Thursday, July 26, 2007

The Past is Not Always Better - and the University of Blogging

Rereading my last post, I suppose that I should make it clear that I am not one who believes that the past is always better. It's obviously not.

As a simple case in point, over the last week I have been to two displays of HSC major works at my daughters' school, one on visual arts, the second on design and technology. The overall standard would, I think, have amazed someone from 1961.

Yet while the past is not always better, we can use comparisons from the past to challenge current positions, to pose questions about the way our society and system operates.

Take, as an example, the continuing dialogue between Neil and myself on issues like multiculturalism (most recently here 1, here 2, here 3).

If you look at our respective writings, you will see that we are in agreement on the core issue, the need for an Australia that recognises and accepts difference. Where we often part company is in the interpretation of matters, of ideas, surrounding that core point.

Multiculturalism itself is an example.

Neil considers, he will correct me if I am wrong, that the official interpretation of multiculturalism that was dominant for a period was right and proper and blames the Howard Government in part for its decline. By contrast, I have argued that that imposed official interpretation was pernicious and divisive, working against the very thing that it was trying to achieve.

So far we are clearly on opposite sides of the culture wars. This apparently continues in our interpretation of past and current events.

Neil has a strong focus on the need to redress the wrongs of the past and mourns the way in which, as he sees it, certain things are being torn down that were in fact the recently dominant Australian orthodoxy. By contrast, while accepting that there were past wrongs, I have a strong focus on the rights of the past, mourning in turn the way that the imposition of the idea sets of which multiculturalism is part destroyed things that I considered to be valuable.

All this would would appear to place us on opposite sides of the history wars, a sub-set of the culture wars. And that might be the end of the story if our respective blogs were no more than streams of opposing opinions, each reaching out to those who agreed with us. In practice, the fact that the conversation between us is a genuine dialogue changes the equation.

In his multicultural series that I referred to earlier, Neil put forward certain views quoting an official source in part support. I challenged the historical accuracy of the views put forward in that source. Neil investigated and found that I was, at least in part right.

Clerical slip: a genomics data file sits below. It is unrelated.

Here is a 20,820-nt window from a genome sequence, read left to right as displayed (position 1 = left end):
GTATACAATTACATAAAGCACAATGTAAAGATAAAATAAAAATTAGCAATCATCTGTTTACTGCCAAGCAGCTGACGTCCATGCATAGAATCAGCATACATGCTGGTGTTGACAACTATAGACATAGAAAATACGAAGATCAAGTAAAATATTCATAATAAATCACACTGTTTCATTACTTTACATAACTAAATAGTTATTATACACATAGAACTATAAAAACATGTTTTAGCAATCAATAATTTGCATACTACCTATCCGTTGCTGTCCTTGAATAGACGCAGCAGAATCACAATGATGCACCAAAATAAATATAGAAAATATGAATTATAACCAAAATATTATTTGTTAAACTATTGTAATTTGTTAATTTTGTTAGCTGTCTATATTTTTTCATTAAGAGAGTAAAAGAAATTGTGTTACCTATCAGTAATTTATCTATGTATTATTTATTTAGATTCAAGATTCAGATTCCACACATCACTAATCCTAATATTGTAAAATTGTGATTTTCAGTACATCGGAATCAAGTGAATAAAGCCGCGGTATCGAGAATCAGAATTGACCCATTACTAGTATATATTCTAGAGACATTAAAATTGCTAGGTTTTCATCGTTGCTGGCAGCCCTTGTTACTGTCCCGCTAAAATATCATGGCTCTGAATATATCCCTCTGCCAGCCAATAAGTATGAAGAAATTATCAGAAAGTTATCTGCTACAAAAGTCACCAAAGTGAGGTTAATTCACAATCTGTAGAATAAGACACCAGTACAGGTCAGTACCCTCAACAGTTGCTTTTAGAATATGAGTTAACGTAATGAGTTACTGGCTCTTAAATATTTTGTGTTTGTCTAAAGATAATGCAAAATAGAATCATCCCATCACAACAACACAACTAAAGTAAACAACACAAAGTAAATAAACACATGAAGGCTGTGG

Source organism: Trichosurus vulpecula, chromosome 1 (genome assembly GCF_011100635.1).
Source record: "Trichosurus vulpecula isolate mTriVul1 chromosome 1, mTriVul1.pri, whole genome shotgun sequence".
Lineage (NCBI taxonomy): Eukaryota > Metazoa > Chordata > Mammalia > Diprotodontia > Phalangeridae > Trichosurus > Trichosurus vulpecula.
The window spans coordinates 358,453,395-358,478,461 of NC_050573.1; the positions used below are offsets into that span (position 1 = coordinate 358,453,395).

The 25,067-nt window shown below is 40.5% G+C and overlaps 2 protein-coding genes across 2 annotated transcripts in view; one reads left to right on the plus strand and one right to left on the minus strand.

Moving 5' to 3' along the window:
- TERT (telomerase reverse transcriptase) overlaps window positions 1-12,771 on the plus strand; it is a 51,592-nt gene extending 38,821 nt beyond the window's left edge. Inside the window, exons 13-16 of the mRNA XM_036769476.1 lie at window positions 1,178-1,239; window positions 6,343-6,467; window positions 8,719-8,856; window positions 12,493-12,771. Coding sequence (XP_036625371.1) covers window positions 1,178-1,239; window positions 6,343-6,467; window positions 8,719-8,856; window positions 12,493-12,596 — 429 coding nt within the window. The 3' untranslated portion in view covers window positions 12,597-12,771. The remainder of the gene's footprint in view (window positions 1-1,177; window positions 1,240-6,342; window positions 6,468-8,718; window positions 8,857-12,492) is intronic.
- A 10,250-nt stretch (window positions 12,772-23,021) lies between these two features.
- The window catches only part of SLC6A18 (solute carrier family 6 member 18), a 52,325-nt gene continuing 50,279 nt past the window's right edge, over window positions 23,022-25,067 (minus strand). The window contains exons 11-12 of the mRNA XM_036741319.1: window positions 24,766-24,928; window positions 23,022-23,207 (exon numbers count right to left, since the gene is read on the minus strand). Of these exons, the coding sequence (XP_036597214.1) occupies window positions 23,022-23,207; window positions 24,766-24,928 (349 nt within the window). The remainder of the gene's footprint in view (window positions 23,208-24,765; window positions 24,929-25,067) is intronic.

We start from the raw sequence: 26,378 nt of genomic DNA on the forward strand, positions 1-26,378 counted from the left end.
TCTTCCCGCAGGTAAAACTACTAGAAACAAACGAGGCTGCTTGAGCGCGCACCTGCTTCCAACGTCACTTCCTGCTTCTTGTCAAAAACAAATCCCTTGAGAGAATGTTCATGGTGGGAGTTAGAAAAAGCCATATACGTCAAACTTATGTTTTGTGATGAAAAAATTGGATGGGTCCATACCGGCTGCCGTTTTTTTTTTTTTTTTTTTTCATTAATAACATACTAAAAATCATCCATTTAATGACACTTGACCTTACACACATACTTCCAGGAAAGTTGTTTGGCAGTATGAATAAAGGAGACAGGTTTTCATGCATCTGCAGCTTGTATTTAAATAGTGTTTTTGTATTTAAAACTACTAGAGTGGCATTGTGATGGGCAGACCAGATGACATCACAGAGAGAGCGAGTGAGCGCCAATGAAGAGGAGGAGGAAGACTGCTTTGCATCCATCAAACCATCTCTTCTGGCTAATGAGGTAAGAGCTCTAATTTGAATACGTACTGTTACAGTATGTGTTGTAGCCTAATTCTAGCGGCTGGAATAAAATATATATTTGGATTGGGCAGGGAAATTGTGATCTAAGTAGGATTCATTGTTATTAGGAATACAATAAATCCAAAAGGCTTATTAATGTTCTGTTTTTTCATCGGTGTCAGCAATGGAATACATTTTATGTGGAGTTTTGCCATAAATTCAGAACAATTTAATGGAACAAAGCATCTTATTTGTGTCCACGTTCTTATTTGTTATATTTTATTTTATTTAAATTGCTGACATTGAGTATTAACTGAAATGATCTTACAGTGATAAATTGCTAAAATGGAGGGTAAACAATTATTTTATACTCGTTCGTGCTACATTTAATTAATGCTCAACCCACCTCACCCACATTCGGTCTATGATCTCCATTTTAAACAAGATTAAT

Now this is intellectual honesty of a high order. I found the points that Neil made intensely interesting, generating a stream of ideas that I will write about in due course. Neither of us have shifted our core positions, but we have opened up new areas for discussion and potential agreement.

I must say I do wonder sometimes how readers take the dialogue, including the sometimes very long stuff that I write as I try to explore issues and my own views. All writers, bloggers included, like to be read and my stuff is very often far from reader friendly. In fact, it breaches pretty much every rule for on-line writing.

That said, I find the whole process - both the writing and the reading including all the other blogs that I read - very satisfying.

I grew up in a world of constant intellectual debate, of interest in ideas. To some degree at least, and this is a point I have made before, blogging has recreated that world.

In the relatively short period since I started blogging, I have written far more across the range of my interests than in the previous twenty years combined. Challenged as I have been, I have been forced to constantly extend and to refine my ideas. In doing so, I have built up a body of new writing that itself provides a source of continuing stimulation.

The effects have been quite pervasive. My newspaper reading has expanded as I look for stories, ideas for my own writing. I find myself thinking about issues, responses while having my morning shower. It has begun to re-energise my professional life, an area where I had gone very stale. The burble of ideas is back.

The nearest past equivalent that I can see is my first period as an undergraduate at the University of New England, if without the sound!